FILE - In this June 27, 2012, file photo, pedestrians cross a street near the Bank of Stockton in Stockton, Calif. Residents in the California city of Stockton will likely learn Thursday, Oct. 30, 2014, if they can put more than two years of financial uncertainty behind them. Marking a critical moment in the bankrupt city's financial recovery, Stockton will ask U.S. Bankruptcy Judge Christopher Klein to approve a plan for reorganizing more than $900 million in long-term debt over objections from a lone creditor who says it was treated unfairly. (AP Photo/Gosia Wozniacka, File)
SACRAMENTO, California — A judge on Thursday approved a plan that allows Stockton to leave bankruptcy protection by eliminating more than $2 billion in long-term debt payments without touching the city's pension obligations.
The ruling by U.S. Bankruptcy Judge Christopher Klein marked an end to Stockton's Chapter 9 status, first sought in 2012.
"This plan, I'm persuaded, is the best that can be done in terms of restructuring an adjustment of the debts of the city of Stockton," he said.
The city successfully negotiated deals with all major creditors except Franklin Templeton Investments, which argued it was being treated unfairly. The investment firm said the city didn't cut employee pensions while asking the company to walk away from collecting nearly $32.5 million it is still owed.
"Obviously we are disappointed," Franklin Templeton's attorney, James Johnston, told the judge about the ruling. "We will evaluate our next steps."
Klein's decision could be appealed.
Johnston was not available after the hearing for comment, and the firm's spokeswoman, Stacey Coleman, declined in an email to elaborate.
Klein ruled earlier this month that bankruptcy law allows the city to treat pension obligations like any other debt, meaning the city could have chosen to trim the benefits.
However, it did not — a decision that Klein supported, saying the city's plan to exit bankruptcy did not treat Franklin Templeton unfairly. He also noted that the city had cut employee pay and benefits, which had been higher that some comparable cities; eliminated millions of dollars in retiree health care coverage; and created a pension plan with lower payments for new employees.
"There already have been very substantial concessions," Klein said. "It would be no simple task to go back and redo the pensions.
This year, Stockton will pay the California Public Employees' Retirement System $42 million toward its pension costs, city spokeswoman Connie Cochran said. About $20 million will come from the general fund, a figure that amounts to 11 percent of the fund.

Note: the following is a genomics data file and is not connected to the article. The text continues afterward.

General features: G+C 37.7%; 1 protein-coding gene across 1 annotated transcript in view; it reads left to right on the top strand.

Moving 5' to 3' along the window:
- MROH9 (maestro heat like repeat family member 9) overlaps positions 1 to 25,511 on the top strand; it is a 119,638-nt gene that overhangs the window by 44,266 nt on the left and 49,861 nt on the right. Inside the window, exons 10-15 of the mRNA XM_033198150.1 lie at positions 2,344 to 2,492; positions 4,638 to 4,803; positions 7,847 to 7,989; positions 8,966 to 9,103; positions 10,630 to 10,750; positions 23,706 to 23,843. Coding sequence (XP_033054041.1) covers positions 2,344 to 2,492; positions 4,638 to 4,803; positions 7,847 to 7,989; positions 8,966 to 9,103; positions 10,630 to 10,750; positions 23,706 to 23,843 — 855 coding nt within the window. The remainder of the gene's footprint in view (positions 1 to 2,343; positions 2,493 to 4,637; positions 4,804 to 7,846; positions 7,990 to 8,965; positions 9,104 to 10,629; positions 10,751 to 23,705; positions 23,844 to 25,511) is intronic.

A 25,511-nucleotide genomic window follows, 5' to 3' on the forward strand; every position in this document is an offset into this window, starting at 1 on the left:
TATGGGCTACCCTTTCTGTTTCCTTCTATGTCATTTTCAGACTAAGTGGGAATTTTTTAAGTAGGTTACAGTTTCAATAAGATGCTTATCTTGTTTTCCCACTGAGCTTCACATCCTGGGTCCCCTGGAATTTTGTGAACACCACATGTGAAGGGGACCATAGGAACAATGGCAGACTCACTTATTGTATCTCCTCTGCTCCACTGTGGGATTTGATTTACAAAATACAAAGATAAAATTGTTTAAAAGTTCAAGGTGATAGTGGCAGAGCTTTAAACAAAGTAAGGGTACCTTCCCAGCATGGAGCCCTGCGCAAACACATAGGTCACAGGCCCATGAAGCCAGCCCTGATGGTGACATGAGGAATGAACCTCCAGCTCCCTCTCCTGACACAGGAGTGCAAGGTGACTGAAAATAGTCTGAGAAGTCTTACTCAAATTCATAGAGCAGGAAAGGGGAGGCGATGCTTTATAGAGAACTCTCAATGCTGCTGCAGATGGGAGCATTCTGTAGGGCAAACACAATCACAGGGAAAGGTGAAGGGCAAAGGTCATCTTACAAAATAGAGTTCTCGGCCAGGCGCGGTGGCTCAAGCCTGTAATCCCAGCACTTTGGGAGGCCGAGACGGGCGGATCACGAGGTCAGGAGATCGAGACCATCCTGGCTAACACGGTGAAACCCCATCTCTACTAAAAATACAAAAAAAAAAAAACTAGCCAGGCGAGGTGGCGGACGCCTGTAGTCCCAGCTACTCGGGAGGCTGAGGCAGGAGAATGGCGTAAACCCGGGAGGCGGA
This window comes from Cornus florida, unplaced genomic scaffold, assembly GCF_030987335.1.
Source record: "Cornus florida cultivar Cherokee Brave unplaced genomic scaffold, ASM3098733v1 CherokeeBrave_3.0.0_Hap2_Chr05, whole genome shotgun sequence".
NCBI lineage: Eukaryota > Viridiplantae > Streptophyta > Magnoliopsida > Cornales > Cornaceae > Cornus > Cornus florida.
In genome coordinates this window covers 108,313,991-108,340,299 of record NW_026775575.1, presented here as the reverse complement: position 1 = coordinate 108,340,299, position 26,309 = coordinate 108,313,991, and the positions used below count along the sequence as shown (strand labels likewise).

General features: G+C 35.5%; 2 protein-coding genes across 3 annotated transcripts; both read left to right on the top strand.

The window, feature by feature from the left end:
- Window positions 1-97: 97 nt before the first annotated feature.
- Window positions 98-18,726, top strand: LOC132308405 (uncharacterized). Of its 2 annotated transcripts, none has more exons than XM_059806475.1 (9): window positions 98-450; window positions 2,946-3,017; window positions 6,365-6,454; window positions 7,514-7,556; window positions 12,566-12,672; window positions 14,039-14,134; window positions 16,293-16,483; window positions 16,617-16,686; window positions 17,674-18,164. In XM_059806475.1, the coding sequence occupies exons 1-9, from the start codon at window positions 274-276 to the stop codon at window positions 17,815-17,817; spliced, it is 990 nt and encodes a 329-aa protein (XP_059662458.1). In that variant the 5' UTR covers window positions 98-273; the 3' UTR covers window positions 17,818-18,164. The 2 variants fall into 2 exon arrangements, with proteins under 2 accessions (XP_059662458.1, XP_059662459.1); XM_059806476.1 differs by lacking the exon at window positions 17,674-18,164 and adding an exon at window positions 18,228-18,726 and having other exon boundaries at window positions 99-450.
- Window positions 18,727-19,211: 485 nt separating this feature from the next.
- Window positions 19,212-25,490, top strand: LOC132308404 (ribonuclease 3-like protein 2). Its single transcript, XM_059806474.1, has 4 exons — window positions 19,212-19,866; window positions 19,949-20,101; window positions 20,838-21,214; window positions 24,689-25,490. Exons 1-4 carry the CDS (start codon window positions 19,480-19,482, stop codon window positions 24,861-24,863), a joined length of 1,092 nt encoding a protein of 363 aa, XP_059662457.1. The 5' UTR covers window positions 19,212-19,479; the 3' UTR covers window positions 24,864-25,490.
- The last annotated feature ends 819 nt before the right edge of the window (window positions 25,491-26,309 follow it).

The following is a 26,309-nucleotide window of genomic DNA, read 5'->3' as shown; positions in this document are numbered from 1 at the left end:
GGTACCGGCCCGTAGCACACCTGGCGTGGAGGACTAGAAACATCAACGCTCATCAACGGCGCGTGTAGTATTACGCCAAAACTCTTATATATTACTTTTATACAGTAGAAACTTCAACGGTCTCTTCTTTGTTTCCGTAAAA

Matthew Jacobs, CalPERS general counsel, praised Stockton for its decision against taking advantage of Klein's ruling that the city could have cut its pension benefits. He also believes Klein made an incorrect decision on the issue last month.
Stockton attorney Marc Levinson said the case had no direct implications on other cities.
"If a city in the future wants to impair pensions, they can take a crack at it," he said. "My client, Stockton, did not want to."
Stockton, a city of nearly 300,000 residents 80 miles east of San Francisco, filed for Chapter 9 protection in 2012, making it the nation's largest bankrupt city before Detroit filed for that status last year.
Elsewhere in California, Vallejo went through bankruptcy before Stockton. San Bernardino filed shortly after Stockton and has yet to present an exit plan.
Stockton City Manager Kurt Wilson said a lesson for other cities is to watch for the early signs of deep financial troubles and head them off before it's too late. He said Stockton can now focus on providing services to residents, rather than waging the bankruptcy fight.
"This has been a very draining and ugly process," Wilson said, adding that the city restructured its debts to bond market investors through the year 2054.
The bankruptcy cost Stockton more than $13 million for attorneys and consultants.
Stockton's leaders say the city was victimized by an unforgiving boom-and-bust economic cycle.
Before the recession, leaders spent millions of dollars revitalizing the downtown area with a new City Hall and building a marina, sports arena and ballpark. The city issued about 3,000 permits annually to build new homes, and it paid police premium wages and health benefits.
With the recession, building dried up, and Stockton became ground zero for home foreclosures. Like many residents, City Hall couldn't pay its bills. The city slashed millions of dollars from its budget and laid off 25 percent of its police officers. Crime soared.
Stockton Mayor Anthony Silva said he was pleased by the ruling but it was no occasion for city officials to pat themselves on the back. The retirees, current city employees and residents all suffered, he said.
"I advise other cities to keep a close eye on your finances," Silva said. "I wouldn't wish bankruptcy on anybody else."
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